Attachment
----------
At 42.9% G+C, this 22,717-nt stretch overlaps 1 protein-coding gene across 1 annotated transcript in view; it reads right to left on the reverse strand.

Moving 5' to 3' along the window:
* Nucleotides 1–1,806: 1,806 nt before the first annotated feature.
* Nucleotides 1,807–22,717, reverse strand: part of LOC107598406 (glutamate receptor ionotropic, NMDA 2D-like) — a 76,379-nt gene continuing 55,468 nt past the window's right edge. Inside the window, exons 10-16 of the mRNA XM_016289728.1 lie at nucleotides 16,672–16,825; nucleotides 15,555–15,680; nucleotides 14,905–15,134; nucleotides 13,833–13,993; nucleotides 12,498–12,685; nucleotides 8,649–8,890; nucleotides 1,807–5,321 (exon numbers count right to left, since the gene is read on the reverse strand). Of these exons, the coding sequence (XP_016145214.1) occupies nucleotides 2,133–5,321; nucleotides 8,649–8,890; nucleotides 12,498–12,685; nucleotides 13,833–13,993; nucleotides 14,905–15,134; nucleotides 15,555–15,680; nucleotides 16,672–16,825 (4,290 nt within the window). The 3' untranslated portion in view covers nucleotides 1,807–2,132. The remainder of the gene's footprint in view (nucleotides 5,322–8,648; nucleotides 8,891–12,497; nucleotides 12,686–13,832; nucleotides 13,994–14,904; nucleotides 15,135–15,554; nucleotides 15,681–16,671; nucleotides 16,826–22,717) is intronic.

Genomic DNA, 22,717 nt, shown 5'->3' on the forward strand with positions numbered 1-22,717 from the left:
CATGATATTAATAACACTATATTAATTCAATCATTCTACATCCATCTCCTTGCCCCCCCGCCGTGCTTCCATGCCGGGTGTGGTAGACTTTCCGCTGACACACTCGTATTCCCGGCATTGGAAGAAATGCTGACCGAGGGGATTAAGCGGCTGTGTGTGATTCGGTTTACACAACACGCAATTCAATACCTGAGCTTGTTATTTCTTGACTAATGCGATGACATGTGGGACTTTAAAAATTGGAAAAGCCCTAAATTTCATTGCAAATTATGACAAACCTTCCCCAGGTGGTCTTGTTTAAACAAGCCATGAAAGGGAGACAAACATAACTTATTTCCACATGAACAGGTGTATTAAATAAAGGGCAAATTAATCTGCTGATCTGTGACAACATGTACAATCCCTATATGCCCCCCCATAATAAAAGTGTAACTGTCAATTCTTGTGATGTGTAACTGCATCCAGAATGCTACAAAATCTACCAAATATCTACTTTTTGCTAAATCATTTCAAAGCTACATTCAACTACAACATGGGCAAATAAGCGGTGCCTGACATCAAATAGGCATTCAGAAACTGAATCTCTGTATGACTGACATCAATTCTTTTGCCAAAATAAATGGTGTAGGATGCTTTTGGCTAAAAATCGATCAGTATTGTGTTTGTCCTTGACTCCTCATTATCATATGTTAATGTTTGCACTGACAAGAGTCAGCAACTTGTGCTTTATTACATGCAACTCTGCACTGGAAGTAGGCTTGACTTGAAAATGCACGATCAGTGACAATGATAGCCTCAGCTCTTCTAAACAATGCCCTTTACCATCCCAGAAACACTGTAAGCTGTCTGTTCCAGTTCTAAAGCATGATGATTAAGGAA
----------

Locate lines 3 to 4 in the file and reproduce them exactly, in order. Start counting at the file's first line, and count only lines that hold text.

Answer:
* Nucleotides 1–1,806: 1,806 nt before the first annotated feature.
* Nucleotides 1,807–22,717, reverse strand: part of LOC107598406 (glutamate receptor ionotropic, NMDA 2D-like) — a 76,379-nt gene continuing 55,468 nt past the window's right edge. Inside the window, exons 10-16 of the mRNA XM_016289728.1 lie at nucleotides 16,672–16,825; nucleotides 15,555–15,680; nucleotides 14,905–15,134; nucleotides 13,833–13,993; nucleotides 12,498–12,685; nucleotides 8,649–8,890; nucleotides 1,807–5,321 (exon numbers count right to left, since the gene is read on the reverse strand). Of these exons, the coding sequence (XP_016145214.1) occupies nucleotides 2,133–5,321; nucleotides 8,649–8,890; nucleotides 12,498–12,685; nucleotides 13,833–13,993; nucleotides 14,905–15,134; nucleotides 15,555–15,680; nucleotides 16,672–16,825 (4,290 nt within the window). The 3' untranslated portion in view covers nucleotides 1,807–2,132. The remainder of the gene's footprint in view (nucleotides 5,322–8,648; nucleotides 8,891–12,497; nucleotides 12,686–13,832; nucleotides 13,994–14,904; nucleotides 15,135–15,554; nucleotides 15,681–16,671; nucleotides 16,826–22,717) is intronic.